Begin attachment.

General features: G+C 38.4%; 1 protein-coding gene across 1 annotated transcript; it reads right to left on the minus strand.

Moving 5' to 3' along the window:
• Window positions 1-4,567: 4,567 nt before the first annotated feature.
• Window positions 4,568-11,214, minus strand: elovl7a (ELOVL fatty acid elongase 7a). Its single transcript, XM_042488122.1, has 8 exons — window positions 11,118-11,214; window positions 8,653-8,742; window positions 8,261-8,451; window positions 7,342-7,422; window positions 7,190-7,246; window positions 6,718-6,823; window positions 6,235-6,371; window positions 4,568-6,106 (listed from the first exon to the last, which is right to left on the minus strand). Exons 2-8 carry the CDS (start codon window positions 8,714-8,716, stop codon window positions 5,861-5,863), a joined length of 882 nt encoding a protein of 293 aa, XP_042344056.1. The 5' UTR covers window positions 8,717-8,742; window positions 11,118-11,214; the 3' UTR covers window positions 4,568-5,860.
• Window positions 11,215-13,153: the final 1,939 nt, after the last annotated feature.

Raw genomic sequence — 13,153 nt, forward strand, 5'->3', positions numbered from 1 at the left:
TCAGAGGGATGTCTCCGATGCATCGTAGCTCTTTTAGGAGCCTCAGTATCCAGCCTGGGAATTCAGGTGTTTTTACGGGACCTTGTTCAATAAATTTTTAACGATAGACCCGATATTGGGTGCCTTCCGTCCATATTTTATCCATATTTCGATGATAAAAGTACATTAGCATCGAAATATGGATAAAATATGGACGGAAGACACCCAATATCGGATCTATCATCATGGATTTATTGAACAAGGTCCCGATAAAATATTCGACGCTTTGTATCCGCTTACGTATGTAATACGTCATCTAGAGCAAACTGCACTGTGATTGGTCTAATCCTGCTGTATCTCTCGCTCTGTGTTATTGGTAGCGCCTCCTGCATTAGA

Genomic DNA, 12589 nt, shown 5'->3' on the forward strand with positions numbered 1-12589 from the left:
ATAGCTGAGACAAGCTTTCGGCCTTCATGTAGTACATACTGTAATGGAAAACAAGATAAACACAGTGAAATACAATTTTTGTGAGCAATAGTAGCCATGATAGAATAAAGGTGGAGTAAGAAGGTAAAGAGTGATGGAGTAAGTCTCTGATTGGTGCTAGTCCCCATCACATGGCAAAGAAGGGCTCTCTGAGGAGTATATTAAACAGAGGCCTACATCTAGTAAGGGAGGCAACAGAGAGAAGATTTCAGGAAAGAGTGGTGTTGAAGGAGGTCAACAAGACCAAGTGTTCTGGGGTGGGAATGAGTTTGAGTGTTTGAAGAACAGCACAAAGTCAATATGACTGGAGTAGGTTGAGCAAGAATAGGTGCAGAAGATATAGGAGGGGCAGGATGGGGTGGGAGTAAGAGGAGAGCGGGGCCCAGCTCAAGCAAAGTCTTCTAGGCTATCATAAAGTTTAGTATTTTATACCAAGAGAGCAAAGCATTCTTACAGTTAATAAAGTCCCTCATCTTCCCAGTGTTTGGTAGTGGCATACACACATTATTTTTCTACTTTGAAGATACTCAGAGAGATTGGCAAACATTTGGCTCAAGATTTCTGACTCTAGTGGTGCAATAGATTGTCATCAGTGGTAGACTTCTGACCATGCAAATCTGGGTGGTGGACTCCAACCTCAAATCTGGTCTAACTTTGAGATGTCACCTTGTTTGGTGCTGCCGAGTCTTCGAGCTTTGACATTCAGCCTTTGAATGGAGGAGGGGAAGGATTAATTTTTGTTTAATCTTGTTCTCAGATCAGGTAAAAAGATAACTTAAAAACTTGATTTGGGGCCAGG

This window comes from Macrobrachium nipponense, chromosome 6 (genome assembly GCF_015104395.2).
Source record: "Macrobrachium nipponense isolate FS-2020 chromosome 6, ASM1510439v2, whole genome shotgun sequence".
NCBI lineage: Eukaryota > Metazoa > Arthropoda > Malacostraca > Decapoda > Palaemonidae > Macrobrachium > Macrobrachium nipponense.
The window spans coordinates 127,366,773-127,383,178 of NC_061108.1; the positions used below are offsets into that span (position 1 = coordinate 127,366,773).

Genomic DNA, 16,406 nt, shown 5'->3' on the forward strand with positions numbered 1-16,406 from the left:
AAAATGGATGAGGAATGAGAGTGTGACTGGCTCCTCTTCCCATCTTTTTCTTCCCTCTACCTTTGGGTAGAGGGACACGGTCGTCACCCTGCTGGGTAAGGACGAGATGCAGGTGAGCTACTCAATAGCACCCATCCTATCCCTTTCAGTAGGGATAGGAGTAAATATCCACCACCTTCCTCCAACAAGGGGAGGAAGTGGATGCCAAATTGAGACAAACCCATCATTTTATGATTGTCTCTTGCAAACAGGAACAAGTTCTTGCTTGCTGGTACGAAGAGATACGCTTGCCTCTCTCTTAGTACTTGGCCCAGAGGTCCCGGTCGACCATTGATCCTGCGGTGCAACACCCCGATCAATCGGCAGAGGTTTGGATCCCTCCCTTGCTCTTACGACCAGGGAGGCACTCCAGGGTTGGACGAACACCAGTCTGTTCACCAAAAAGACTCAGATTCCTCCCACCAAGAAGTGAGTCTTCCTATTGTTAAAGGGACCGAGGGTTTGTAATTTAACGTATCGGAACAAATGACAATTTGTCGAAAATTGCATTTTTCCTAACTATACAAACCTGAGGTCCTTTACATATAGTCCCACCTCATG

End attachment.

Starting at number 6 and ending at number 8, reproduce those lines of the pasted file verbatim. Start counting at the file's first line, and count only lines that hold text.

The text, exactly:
Raw genomic sequence — 13,153 nt, forward strand, 5'->3', positions numbered from 1 at the left:
TCAGAGGGATGTCTCCGATGCATCGTAGCTCTTTTAGGAGCCTCAGTATCCAGCCTGGGAATTCAGGTGTTTTTACGGGACCTTGTTCAATAAATTTTTAACGATAGACCCGATATTGGGTGCCTTCCGTCCATATTTTATCCATATTTCGATGATAAAAGTACATTAGCATCGAAATATGGATAAAATATGGACGGAAGACACCCAATATCGGATCTATCATCATGGATTTATTGAACAAGGTCCCGATAAAATATTCGACGCTTTGTATCCGCTTACGTATGTAATACGTCATCTAGAGCAAACTGCACTGTGATTGGTCTAATCCTGCTGTATCTCTCGCTCTGTGTTATTGGTAGCGCCTCCTGCATTAGA

Genomic DNA, 12589 nt, shown 5'->3' on the forward strand with positions numbered 1-12589 from the left: